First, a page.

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CLAUDE DELAVAL COBHAM
Exerpta Cypria
page 323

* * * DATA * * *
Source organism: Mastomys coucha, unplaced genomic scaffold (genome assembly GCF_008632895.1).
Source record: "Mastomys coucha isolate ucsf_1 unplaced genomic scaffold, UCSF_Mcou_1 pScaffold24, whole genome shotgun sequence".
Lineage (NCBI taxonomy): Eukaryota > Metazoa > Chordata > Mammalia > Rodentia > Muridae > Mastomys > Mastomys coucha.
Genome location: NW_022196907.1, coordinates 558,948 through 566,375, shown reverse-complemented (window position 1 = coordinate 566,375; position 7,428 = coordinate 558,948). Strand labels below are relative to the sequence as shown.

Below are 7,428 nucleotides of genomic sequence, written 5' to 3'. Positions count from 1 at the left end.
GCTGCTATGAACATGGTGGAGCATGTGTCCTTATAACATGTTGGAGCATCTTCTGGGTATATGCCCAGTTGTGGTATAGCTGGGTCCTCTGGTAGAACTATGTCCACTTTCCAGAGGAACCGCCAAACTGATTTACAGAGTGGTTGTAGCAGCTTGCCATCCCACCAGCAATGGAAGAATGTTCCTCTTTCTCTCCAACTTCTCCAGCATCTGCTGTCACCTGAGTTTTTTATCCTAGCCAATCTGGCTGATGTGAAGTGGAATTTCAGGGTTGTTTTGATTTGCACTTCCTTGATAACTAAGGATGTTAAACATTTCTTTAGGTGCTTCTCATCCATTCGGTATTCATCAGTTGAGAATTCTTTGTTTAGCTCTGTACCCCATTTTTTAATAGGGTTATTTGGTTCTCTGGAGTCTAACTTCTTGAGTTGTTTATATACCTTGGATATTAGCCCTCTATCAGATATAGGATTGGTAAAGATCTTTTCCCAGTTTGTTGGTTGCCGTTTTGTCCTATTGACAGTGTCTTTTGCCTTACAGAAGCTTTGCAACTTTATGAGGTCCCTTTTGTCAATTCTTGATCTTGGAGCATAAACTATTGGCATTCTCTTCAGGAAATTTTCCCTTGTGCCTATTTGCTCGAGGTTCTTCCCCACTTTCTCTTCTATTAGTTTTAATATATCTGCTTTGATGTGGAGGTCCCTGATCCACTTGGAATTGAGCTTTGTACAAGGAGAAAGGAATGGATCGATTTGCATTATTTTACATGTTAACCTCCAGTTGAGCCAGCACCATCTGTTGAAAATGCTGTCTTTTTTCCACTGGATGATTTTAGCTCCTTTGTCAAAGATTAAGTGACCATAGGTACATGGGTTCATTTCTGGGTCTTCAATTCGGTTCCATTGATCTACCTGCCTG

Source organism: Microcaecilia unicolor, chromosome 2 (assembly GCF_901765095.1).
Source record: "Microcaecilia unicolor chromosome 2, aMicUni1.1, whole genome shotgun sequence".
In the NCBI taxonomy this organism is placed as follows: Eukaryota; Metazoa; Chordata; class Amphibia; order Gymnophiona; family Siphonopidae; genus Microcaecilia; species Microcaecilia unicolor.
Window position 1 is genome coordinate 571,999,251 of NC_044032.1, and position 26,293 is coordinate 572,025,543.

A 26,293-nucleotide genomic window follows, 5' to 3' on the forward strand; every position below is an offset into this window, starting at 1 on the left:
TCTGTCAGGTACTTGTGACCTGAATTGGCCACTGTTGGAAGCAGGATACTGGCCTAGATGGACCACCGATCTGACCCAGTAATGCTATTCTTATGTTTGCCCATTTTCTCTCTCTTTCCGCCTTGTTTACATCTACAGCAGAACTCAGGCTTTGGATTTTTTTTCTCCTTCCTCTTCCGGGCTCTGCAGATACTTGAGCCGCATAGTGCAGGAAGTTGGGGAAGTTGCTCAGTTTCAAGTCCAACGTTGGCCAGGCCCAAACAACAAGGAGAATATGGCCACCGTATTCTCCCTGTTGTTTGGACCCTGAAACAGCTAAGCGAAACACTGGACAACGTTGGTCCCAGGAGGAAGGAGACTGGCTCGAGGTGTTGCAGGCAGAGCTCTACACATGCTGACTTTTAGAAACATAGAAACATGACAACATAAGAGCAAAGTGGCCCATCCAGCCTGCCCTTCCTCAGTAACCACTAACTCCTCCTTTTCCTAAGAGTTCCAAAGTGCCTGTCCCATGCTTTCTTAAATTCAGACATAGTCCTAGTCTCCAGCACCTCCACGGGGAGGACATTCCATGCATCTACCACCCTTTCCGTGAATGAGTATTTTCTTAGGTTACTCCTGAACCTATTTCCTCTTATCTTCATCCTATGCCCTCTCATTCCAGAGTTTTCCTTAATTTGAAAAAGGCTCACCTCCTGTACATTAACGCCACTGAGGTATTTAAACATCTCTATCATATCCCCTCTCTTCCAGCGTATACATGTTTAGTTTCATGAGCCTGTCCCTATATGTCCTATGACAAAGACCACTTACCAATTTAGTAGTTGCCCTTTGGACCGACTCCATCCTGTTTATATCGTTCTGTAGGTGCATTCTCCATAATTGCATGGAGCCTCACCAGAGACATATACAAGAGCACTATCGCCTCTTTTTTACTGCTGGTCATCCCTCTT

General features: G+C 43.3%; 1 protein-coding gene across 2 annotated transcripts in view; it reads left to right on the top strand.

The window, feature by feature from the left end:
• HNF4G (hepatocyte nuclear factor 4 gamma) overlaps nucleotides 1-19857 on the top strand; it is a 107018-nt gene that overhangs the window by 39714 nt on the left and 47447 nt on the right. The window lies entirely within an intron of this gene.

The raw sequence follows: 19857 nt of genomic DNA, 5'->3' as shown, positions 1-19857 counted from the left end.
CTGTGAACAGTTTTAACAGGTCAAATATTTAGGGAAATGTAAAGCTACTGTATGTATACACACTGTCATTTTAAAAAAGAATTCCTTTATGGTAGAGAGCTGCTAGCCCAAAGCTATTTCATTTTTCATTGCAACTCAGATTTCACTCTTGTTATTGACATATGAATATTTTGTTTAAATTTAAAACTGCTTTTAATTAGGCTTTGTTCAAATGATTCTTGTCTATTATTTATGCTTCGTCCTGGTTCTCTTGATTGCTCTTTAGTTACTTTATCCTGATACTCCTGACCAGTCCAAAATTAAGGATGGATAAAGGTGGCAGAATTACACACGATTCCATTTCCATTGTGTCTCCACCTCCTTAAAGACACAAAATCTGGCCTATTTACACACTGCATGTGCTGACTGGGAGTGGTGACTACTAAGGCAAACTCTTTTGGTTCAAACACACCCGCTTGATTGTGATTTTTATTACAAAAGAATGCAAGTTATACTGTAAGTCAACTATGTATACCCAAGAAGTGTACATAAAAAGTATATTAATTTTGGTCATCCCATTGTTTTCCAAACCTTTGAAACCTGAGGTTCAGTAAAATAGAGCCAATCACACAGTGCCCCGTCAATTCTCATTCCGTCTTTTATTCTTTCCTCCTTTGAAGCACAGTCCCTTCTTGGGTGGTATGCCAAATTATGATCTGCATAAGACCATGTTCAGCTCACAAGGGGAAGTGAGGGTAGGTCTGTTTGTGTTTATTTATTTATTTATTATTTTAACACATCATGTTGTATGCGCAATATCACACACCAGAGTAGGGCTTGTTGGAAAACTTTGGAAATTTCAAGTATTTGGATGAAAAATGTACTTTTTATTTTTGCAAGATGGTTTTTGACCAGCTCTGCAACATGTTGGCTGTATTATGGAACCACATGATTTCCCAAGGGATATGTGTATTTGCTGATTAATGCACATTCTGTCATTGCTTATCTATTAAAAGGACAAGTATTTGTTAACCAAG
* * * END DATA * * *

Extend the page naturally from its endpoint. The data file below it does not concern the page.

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Let us describe the sea coast, beginning from the promontory called " the ox tail," now Cape S. Andreas. Then the rains of the once famous Cyprian Salamis, built by Tencer, brother of Ajax, son of Telainon, after the fall of Troy, and afterwards called Constantia. In this spacious bay stood the city Arsinoe, called after its foundress Arsinoe, sister and wife of Ptolemy Philadelplms, king of Egypt. On its ruins was built the city now called Famagosta or Ammochostos, a later name concerning whose derivation authors curiously differ. Its harbour is safe but small, and partly filled np. The fortifications aro the work of the Lusignans, Genoese and Venetians. But these too aro growing ruinous, through the carelessness of the tyrants, who know only how to efface aud destroy, never how to build up and restore. These fortifications recall to well-informed persons a dreadful deed, a deed of the most savage and atrocious treachery, a trampling by tyrannic might on all the rights of humanity. Ah ! by such the world can judge truly of the character of this race. Next to Ammochostos comes Thronos, a city and promontory of the same name, now called Cape de la Grega. Further on is a broad bay, The chief roadstead of the island, called Scala, the resort of every nation. There is a small town on the seashore, called either Scala, or Salines, from the salt-lake or salines not far off. Half a mile inland from the lake is the city uf Larnaca, the residence of the Metropolitan of Cition, a few trading consuls, and a good many families of position. Larnaca is built on the ruins of an older city called Chrysopolis, which stood at no great distance from Cition. The excavations already made prove the importance of this city. While I was in Cyprus there were discovered subterranean passages full of graves and sarcophagi, still containing the bones and bodies of men who died long ago: donbtless this was the necropolis or cemetery of Chrysopolis. All about these tombs were set funeral lamps, vessels large and small, of clay and glass, which the ancients, according to their superstitious practice, filled on certain fixed days of the year with hydromel, oil and wine, offering libations and sacrifices to the gods of the lower world on behalf of their dead : thinking forsooth, the poor wretches, that with such meat and drink offerings poured upon the graves to Pinto and his fellows, the bodiless shades of their deceased friends which wandered about those fabled Elysian plains, were nourished, while the poor corpse who had left- behind him on earth no friend or relation passed unfed and hungry to Hades. So that we conclude and say without hesitation that this city was called Lamax from the tombs so frequently found there. Near this city, the ancient Chrysopolis, was (according to Strabo) the closed harbour of Cition. Cition lay not far from the cape of the same name, aud remnants of its destruction may be seen scattered here and there. It was once a notable and glorious city, built aud colonised by the Phoenicians, where flourished Zenon, the leader of the Stoic sect, and Apollonius, the famous physician. Before the walls of this city, while he was besieging its Persian garrison, fell Cimon, that wonderful Athenian general, who in no wise fell behind Miltiades in courage or Themistocles in skill. As he was dying he bade his soldiers to sail away forthwith from the island, concealing his death. So it befell that as neither the Persians nor the people of Cition discovered the stratagem the Athenians sailed in safety, with Cimon (even after his death) for leader. But the inhabitants of Cition, who were bidden by the oracle not to forget Cimon, but to honour him as a superior being, and pay him reverence, raised to hiin ontüde their city a magnificent monument, and honoured hiin in times of famine and dearth. Near the salines is situated a Turkish shrine, aud within it a tomb in which these sons of Hagar believe that the grandmother of their prophet was buried. Hither they Mock to do honour to the mother of their prophet's mother, without however enquiring too curiously how she was conveyed and transported to this spot from the depths of Arabia. No clear and CONSTANTI TS. 313

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